Can We Use Data to Stop Deadly Car Crashes? - Pacific Standard

Can We Use Data to Stop Deadly Car Crashes?

Major cities are taking a big-picture look at traffic deaths—and it's working.
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In 2014, New York City Mayor Bill de Blasio decided to adopt Vision Zero, a multi-national initiative dedicated to eliminating traffic-related deaths. Under Vision Zero, city services, including the Department of Transportation, began an engineering and public relations plan to make the streets safer for drivers, pedestrians, and cyclists. The plan included street re-designs, improved accessibility measures, and media campaigns on safer driving.

The goal may be an old one, but the approach is innovative: When New York City officials wanted to reduce traffic deaths, they crowdsourced and used data.

Many cities in the United States—from Washington, D.C., all the way to Los Angeles—have adopted some version of Vision Zero, which began in Sweden in 1997. It's part of a growing trend to make cities "smart" by integrating data collection into things like infrastructure and policing.

Map of high crash corridors in Portland, Oregon. (Map: Portland Bureau of Transportation)

Map of high crash corridors in Portland, Oregon. (Map: Portland Bureau of Transportation)

Cities have access to an unprecedented amount of data about traffic patterns, driving violations, and pedestrian concerns. Although advocacy groups say Vision Zero is moving too slowly, de Blasio has invested another $115 million in this data-driven approach.

Interactive safety map. (Map: District Department of Transportation)

Interactive safety map. (Map: District Department of Transportation)

De Blasio may have been vindicated. A 2015 year-end report released by the city last week analyzes the successes and shortfalls of data-driven city life, and the early results look promising. In 2015, fewer New Yorkers lost their lives in traffic accidents than in any year since 1910, according to the report, despite the fact that the population has almost doubled in those 105 years.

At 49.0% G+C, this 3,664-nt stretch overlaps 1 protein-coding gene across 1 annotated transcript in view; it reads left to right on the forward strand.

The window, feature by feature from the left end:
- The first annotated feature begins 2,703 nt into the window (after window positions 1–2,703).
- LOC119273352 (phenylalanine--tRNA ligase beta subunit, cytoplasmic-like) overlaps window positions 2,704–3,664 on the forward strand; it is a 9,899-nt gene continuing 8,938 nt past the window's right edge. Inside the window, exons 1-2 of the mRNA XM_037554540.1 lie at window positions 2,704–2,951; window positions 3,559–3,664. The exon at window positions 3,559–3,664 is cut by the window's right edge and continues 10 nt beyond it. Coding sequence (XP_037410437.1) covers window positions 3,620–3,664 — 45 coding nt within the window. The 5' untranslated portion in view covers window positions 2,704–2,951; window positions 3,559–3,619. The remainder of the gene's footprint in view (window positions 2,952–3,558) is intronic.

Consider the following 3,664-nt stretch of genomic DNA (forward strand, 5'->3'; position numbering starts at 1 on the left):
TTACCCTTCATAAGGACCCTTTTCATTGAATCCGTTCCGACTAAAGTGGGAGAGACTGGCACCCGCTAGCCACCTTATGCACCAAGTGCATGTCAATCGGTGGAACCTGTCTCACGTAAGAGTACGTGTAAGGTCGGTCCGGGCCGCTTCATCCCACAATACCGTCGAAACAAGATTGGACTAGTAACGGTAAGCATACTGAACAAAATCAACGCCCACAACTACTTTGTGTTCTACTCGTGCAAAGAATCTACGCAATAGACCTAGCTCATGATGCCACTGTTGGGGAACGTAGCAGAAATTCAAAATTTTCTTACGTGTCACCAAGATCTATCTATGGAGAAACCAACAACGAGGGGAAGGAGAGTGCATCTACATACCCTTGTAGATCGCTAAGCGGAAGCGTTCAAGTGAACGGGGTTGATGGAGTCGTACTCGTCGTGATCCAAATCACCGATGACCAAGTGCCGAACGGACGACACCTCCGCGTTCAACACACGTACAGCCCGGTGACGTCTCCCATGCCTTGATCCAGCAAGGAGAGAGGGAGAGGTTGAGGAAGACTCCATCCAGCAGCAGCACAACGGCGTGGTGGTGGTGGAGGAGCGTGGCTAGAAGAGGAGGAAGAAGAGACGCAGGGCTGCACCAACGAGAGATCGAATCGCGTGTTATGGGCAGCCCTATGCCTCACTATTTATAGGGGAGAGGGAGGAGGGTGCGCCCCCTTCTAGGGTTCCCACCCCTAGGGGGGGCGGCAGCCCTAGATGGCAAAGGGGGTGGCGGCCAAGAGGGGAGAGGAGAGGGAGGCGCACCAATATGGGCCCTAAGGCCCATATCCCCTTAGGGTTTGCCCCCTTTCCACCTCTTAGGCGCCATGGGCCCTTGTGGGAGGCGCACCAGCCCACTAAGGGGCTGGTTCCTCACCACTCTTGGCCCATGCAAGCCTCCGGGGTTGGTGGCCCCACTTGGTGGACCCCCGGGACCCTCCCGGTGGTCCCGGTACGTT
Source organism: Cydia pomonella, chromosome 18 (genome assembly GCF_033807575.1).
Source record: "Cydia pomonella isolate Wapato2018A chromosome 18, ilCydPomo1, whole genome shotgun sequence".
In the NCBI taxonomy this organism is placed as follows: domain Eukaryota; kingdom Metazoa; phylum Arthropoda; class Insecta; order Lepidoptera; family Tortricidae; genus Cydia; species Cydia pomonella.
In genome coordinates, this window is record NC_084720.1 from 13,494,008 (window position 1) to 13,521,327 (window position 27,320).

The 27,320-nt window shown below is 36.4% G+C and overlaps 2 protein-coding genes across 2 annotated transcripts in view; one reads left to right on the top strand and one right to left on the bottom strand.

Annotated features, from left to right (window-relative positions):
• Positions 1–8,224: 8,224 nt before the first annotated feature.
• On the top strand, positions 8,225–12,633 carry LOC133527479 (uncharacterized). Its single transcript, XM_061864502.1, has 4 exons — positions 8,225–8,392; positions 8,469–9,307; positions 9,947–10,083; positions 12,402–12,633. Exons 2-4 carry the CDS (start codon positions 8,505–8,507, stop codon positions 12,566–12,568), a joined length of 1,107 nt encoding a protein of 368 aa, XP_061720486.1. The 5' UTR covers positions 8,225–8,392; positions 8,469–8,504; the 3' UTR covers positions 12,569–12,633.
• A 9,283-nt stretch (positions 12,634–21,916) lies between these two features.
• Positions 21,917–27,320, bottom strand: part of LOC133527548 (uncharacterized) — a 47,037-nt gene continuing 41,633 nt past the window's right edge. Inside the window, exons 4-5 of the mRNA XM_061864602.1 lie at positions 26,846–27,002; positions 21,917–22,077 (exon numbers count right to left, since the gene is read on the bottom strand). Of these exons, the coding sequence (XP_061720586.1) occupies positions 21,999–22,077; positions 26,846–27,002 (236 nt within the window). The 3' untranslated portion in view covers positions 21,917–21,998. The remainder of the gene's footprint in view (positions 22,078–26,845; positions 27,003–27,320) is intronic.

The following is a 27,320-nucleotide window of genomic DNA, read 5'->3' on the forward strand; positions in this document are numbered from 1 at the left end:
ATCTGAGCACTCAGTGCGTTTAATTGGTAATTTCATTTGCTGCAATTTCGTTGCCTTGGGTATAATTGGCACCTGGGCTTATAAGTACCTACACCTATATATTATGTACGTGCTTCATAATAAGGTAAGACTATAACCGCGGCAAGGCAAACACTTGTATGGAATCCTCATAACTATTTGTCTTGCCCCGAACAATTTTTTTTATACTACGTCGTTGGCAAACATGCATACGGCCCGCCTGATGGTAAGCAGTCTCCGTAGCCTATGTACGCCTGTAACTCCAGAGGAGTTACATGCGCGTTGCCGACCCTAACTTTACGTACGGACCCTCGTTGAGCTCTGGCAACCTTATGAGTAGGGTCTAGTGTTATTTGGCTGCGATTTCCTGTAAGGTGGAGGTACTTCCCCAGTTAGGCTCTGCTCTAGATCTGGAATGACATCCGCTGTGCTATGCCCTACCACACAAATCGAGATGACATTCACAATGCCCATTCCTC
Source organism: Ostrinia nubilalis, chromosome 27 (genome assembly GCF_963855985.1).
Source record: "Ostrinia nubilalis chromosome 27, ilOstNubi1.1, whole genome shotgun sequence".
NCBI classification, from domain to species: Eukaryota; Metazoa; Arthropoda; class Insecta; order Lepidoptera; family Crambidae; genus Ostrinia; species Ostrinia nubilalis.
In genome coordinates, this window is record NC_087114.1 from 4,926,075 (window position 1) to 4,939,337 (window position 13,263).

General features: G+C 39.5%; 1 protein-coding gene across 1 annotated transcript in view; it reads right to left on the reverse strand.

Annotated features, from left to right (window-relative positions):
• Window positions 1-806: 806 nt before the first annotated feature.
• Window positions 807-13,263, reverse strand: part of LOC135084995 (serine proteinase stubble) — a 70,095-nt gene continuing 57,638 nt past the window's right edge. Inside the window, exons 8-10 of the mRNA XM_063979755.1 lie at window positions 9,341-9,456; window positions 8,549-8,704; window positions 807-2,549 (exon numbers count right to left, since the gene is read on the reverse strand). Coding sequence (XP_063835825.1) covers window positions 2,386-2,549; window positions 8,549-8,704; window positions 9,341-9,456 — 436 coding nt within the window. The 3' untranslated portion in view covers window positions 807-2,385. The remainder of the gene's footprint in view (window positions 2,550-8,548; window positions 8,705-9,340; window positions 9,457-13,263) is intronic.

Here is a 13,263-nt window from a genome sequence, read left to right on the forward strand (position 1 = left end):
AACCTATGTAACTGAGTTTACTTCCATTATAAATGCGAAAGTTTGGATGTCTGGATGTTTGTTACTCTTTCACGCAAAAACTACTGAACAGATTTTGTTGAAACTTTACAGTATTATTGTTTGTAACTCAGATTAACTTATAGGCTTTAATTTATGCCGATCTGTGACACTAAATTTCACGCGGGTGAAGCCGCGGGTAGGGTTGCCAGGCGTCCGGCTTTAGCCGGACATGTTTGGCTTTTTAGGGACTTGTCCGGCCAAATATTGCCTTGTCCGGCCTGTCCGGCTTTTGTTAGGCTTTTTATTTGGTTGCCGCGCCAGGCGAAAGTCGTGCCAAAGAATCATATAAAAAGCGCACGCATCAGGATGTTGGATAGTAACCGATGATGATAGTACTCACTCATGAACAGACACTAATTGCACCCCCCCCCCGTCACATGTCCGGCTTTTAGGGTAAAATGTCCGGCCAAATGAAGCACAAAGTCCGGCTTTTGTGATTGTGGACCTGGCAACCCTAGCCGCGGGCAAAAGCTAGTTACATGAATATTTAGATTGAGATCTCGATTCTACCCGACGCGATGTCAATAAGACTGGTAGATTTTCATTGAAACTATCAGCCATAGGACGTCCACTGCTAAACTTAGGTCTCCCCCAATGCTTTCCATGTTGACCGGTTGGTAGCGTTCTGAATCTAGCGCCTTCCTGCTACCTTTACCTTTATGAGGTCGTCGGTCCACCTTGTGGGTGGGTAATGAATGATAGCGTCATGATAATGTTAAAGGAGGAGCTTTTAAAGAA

Below are some of the project highlights.

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Interactive input map. (Map: Vision Zero NYC)

Interactive input map. (Map: Vision Zero NYC)

New Yorkers were invited to add to this public dialogue map, where they could list information ranging from "not enough time to cross" to "red light running." The Department of Transportation ended up with over 10,000 comments, which led to 80 safety projects in 2015, including the creation of protected bike lanes, the introduction of leading pedestrian intervals, and the simplifying of complex intersections.

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Map of street improvement projects. (Map: Vision Zero NYC)

Map of street improvement projects. (Map: Vision Zero NYC)

Data collected from the public dialogue map, town hall meetings, and past traffic accidents led to "changes to signals, street geometry and markings and regulations that govern actions like turning and parking. These projects simplify driving, walking and bicycling, increase predictability, improve visibility and reduce conflicts," according to Vision Zero in NYC.

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(Illustration: Vision Zero Initiative)

(Illustration: Vision Zero Initiative)

The illustration above shows changes made at Jackson Avenue from 11th Street to the Pulaski Bridge in Queens. Crashes resulting in injuries were reduced by 63 percent after the changes were made. This past year, 2015, was the safest year for New York City pedestrians, with 134 deaths.

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The city has also streamlined the policing process and cracked down on traffic violators. In the report, the city claims increased ticketing as a success. The Department of Transportation tracked the license plate numbers of people who received speeding tickets and found that 70 percent of them didn't violate again within the 18-month period studied.

(Table: New York Police Department)

(Table: New York Police Department)

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